The battle lasted for about a week. Bin Laden and 50 Arab volunteers faced 200 Russian troops. … The Arab volunteers took casualties but held out under intense fire for several days. More than a dozen of bin Laden's comrades were killed, and bin Laden himself apparently suffered a foot wound. … Chronicled daily at the time by several Arab journalists … the battle of Jaji marked the birth of Osama bin Laden's public reputation as a warrior among Arab jihadists. … After Jaji he began a media campaign designed to publicize the brave fight waged by Arab volunteers who stood their ground against a superpower. In interviews and speeches … bin Laden sought to recruit new fighters to his cause and to chronicle his own role as a military leader. He also began to expound on expansive new goals for the jihad.
Had Gorbachev thought that Reagan was willing to strike a deal, the battle of Jaji would not have taken place—and the legend of Bin Laden might never have taken off.
Reagan can't be blamed for ignoring the threat of Osama Bin Laden. Not for another few years would any analyst see Bin Laden as a significant player in global terrorism; not till the mid-1990s would his organization, al-Qaida, emerge as a significant force.
However, Reagan—and those around him—can be blamed for ignoring the rise of Islamic militancy in Afghanistan and for failing to see Gorbachev's offer to withdraw as an opportunity to clamp the danger. Certainly, the danger was, or should have been, clear. Only a few years had passed since the Ayatollah Khomeini rose to power in Iran—the shah toppled, the U.S. Embassy employees held hostage, the country turned over to the mullahs, the region suddenly destabilized. Reagan beat Jimmy Carter so decisively in the 1980 election in part because of the hostage crisis.
Gorbachev had accepted that Afghanistan would become an Islamic country. But he assumed that Reagan, of all people, would have an interest in keeping it from becoming militantly, hostilely, Islamist.
In September 1987, after the previous spring's escalation failed to produce results, Soviet Foreign Minister Edvard Shevardnadze met with Secretary of State George Shultz to tell him that Gorbachev planned to pull out of Afghanistan soon. He asked Shultz for help in containing the spread of "Islamic fundamentalism." Shultz had nothing to say. Most Reagan officials doubted Gorbachev would really withdraw, and they interpreted the warnings about Muslim radicals as a cover story for the Soviet Union's military failure.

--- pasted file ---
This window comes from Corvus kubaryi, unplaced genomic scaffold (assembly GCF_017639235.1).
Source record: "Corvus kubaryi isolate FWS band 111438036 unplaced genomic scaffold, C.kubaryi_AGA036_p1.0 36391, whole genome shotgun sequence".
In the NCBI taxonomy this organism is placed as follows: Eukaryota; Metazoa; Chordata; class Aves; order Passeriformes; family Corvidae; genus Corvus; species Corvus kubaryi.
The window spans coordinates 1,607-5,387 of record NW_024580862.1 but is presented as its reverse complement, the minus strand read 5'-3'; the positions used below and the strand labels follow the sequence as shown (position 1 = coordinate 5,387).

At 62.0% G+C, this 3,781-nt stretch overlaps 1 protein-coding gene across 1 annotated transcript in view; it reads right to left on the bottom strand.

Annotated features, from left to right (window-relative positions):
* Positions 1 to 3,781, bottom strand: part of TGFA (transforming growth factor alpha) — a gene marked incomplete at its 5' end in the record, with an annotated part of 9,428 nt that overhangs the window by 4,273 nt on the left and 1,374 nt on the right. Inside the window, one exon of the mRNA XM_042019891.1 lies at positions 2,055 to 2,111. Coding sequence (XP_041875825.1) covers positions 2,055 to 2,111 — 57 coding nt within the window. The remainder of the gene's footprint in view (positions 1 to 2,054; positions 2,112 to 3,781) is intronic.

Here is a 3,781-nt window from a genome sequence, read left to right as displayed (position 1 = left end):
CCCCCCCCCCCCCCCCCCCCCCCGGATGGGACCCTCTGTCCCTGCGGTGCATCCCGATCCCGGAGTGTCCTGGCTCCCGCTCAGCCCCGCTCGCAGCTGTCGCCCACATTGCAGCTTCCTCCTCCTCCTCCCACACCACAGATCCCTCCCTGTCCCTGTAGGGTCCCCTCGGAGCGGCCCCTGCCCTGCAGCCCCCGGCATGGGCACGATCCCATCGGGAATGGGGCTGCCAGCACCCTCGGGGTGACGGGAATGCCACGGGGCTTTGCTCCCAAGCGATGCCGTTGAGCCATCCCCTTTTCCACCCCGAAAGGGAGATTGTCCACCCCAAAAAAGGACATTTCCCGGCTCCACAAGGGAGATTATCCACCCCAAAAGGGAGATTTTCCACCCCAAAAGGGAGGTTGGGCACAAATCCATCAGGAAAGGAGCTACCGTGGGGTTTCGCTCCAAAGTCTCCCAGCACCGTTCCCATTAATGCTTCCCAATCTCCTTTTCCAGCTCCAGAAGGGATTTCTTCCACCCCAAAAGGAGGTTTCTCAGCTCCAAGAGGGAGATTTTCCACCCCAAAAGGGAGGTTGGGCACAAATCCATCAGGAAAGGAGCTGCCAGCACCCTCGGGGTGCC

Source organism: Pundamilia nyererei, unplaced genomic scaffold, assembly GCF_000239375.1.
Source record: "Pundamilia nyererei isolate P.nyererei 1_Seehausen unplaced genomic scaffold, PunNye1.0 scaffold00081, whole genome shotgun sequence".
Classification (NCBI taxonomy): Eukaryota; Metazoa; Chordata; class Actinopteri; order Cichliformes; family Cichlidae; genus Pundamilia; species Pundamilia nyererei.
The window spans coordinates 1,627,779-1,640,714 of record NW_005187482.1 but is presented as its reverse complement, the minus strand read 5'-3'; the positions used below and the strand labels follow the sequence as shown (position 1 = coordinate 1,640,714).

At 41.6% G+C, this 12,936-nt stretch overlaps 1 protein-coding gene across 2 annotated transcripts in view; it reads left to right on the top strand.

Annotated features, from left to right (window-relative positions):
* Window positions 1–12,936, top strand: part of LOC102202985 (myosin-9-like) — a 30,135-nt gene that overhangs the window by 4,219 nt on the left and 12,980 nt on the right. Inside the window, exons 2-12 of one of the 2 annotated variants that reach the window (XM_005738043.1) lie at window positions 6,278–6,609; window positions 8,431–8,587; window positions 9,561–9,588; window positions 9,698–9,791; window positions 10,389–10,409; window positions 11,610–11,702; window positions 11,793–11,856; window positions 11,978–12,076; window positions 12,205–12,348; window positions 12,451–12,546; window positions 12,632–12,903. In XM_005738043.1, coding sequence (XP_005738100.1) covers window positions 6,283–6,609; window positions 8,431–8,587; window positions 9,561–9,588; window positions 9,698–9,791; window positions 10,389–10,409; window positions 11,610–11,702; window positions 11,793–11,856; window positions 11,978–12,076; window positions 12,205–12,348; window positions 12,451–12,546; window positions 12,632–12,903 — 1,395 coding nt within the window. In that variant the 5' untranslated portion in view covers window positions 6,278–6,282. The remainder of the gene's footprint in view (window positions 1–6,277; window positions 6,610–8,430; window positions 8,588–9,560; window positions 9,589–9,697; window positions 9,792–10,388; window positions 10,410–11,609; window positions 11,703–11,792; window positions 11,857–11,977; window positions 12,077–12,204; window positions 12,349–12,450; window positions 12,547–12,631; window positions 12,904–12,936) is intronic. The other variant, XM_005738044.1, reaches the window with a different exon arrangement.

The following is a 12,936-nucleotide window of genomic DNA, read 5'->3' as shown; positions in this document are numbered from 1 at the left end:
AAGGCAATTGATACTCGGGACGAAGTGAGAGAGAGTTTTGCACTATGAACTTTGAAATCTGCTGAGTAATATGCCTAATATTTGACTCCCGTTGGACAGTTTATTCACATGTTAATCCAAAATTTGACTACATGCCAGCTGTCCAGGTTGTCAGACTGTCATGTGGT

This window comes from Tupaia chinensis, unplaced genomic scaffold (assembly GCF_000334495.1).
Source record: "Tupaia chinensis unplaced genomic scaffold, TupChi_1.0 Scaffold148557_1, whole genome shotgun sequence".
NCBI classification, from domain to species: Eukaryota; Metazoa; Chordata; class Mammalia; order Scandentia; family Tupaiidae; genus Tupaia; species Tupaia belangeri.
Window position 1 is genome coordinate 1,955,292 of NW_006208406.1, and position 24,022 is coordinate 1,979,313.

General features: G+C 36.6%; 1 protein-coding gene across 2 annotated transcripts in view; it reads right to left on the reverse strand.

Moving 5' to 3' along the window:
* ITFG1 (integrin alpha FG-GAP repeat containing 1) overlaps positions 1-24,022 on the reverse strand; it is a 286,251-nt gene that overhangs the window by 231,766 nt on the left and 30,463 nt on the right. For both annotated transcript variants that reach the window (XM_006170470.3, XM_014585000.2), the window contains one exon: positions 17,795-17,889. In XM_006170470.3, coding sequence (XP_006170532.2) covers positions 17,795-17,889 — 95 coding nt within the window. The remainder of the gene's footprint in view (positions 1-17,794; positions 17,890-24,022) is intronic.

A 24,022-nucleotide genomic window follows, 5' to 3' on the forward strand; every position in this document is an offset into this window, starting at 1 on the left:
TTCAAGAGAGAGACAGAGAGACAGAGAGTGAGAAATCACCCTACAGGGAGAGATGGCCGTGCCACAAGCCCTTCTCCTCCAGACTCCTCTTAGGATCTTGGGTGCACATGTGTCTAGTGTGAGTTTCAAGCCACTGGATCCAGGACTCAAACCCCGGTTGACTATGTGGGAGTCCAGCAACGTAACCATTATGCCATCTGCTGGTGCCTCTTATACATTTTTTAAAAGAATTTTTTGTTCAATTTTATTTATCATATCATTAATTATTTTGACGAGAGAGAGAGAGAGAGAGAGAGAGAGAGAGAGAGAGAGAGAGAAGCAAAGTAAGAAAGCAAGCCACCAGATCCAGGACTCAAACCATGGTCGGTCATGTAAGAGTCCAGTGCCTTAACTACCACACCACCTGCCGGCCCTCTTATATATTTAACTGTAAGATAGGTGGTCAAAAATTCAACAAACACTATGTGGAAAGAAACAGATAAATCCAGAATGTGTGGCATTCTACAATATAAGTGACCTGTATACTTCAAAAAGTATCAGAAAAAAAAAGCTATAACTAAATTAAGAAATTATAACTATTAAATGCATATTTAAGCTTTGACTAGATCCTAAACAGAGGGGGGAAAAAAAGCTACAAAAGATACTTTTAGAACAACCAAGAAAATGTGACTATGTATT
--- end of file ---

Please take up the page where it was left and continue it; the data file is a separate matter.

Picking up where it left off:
By this time, Reagan and Gorbachev had gone some distance toward ending the Cold War. The dramatic moment would come the following spring, during the summit in Moscow, when Reagan declared that the U.S.S.R. was no longer an "evil empire." At the same time, though, the U.S. national-security bureaucracy—and, in many ways, Reagan himself—continued to view the world through Cold War glasses.
After the last Soviet troops departed, Afghanistan fell off the American radar screen. Over the next few years, Shevardnadze's worst nightmares came true. The Taliban rose to power and in 1996 gave refuge to the—by then—much-hunted Bin Laden.
Ten years earlier, had Reagan taken Gorbachev's deal, Afghanistan probably still wouldn't have emerged as the "friendly, neutral country" of Gorby's dreams. Yet it might have been a neutral enough country to preclude a Taliban takeover. And if the Russian-Afghan war had ended earlier—if Reagan had embraced Gorbachev on the withdrawal, as he did that same autumn on the massive cutback of nuclear weapons—Osama Bin Laden today might not even be a footnote in history.
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